Hollywood is at its best when it’s writing about itself. Or, at least in the moment, more often they’re excoriated for how “inside” they play to mass audiences. In 1979 director Blake Edwards scored a hit with his Dudley Moore comedy 10. His follow-up was anticipated, but when S.O.B. came out in 1981, it was meant with puzzlement from audiences, securing both a Golden Globe nomination as well as Razzies (back when they still had some modicum of knowledge) for worst director. S.O.B. (short for Standard Operational Bullshit and not the popular acronym you’re all thinking) is comedy of the blackest variety, both honoring a Hollywood long gone and castigating a Hollywood that’s always existed.
Felix Farmer (Robert Mulligan) is a successful Hollywood director coming off a flop called Night Wind. Driven insane by his failure yet unable to kill himself, Felix decides to reshoot the picture his way. Unfortunately the Hollywood machine keeps getting in the way of Felix’s vision, blowing up a powder keg of frustration peppered with plenty of sex and lies.
Part of what makes S.O.B. such fun, and equally polarizing to mainstream audiences, is how directly it points the finger of blame at people film buffs know. Edwards was inspired to write the film after dealing with studio politics on two feature films, 1971’s Darling Lili and Wild Rovers. Edwards is a figure whose work often goes unrecognized, with his more mainstream features touted as the ones to watch. (If you haven’t seen 10 you’ve probably seen the gender-bending musical Edwards made with wife Julie Andrews, 1982’s Victor/Victoria.) There’s a relentless, no-holds-barred nature to S.O.B, from the open affection for the studio Dr. Feelgood, Irving Finegarten (played with peak likeability by Robert Preston) to the wild sexual love triangle between studio head David Blackman (Robert Vaughn) and his actress girlfriend Mavis (Marisa Berenson). If you’re “in the know” it’s easy to see that Blackman is a stand-in for Robert Evans and Preston a take on Max Jacobsen.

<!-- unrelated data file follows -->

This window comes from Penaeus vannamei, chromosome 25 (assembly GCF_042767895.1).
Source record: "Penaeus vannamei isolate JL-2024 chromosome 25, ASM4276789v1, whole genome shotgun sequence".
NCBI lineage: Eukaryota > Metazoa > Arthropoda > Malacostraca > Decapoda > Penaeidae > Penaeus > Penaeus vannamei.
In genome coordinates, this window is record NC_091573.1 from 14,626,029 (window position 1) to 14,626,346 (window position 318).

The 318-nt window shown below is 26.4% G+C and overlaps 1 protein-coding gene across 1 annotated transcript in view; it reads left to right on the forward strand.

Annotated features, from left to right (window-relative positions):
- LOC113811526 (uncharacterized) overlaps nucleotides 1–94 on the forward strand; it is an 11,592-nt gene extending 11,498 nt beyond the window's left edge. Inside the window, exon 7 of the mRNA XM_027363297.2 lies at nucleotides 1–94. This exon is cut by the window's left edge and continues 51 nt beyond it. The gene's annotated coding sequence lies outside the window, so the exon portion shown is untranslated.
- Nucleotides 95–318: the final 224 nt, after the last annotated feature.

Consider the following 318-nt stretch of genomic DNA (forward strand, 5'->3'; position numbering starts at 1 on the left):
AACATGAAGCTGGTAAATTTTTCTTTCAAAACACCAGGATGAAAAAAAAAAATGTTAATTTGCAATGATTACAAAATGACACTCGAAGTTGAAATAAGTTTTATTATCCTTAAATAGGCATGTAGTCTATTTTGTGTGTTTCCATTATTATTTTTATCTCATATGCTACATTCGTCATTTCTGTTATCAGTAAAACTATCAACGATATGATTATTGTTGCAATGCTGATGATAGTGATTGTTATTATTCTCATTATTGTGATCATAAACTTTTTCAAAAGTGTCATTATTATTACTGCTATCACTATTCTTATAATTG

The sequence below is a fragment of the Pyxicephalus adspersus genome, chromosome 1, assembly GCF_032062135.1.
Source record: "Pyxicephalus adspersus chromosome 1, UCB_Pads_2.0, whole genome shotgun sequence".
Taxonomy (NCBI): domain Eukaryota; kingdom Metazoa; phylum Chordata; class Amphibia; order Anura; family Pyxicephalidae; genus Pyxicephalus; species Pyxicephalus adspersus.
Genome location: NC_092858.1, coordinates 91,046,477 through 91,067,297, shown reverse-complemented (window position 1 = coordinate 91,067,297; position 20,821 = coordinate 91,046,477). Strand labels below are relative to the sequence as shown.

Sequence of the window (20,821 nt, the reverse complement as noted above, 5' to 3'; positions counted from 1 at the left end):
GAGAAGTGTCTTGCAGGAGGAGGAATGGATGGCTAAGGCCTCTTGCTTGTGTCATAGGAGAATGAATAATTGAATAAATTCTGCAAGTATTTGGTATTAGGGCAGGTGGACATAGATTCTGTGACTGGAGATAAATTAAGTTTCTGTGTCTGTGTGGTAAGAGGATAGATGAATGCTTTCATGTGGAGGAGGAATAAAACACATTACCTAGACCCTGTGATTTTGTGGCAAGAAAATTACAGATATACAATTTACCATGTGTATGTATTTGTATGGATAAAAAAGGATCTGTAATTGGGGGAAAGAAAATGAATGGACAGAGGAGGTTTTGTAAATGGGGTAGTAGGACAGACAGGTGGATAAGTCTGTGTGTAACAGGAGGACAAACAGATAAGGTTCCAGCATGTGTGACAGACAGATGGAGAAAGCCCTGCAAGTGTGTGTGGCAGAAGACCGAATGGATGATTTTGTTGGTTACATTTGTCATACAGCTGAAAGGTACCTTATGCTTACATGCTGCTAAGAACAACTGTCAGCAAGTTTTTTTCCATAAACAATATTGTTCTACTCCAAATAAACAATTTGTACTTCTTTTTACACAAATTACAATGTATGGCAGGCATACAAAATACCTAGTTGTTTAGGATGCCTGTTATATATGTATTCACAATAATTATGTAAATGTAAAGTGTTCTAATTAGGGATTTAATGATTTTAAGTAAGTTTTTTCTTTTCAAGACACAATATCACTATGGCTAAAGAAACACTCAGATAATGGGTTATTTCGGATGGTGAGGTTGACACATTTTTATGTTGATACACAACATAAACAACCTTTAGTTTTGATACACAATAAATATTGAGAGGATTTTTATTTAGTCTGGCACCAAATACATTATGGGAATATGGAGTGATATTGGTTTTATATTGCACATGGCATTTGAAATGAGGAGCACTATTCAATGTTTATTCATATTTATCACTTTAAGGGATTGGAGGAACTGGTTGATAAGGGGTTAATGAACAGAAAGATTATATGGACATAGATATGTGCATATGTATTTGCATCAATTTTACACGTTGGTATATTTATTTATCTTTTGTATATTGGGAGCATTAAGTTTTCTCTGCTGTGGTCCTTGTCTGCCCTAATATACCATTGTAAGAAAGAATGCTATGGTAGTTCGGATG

The poking is even more forceful where it concerns actress Sally Miles (Andrews), whose Mary Martin looks make sense when you hear Miles has played Peter Pan. The Miles plotline, obviously inspired by Andrews’ own attempts to shake her Disney/musical image, is where the hilarity really hits because it’s not often you see Andrews get to play so free. One is often quick to call S.O.B. “the one where Andrews drops her top,” and outside of that being demeaning to her as an actress, it’s proof of what makes her character so subversive. Miles wants to be a serious actress, but doesn’t want to alienate her fans who see her as the representation of sweetness and light. All of this leads up to her reconfigured rendition of “Polly-Wally-Doodle” – the film’s opening number involves ballerinas and toy soldiers, replaced in the second half by dominatrixes and gigolos – where she has “to show her boobies.” There’s not a lot written about Andrews’ impeccable comedic timing, and I actually think she’s funnier here than in Victor/Victoria. The look of pure glee and shock on her face after she bares her chest is hilarious, instantly drawing the audiences’ attention away from the nudity.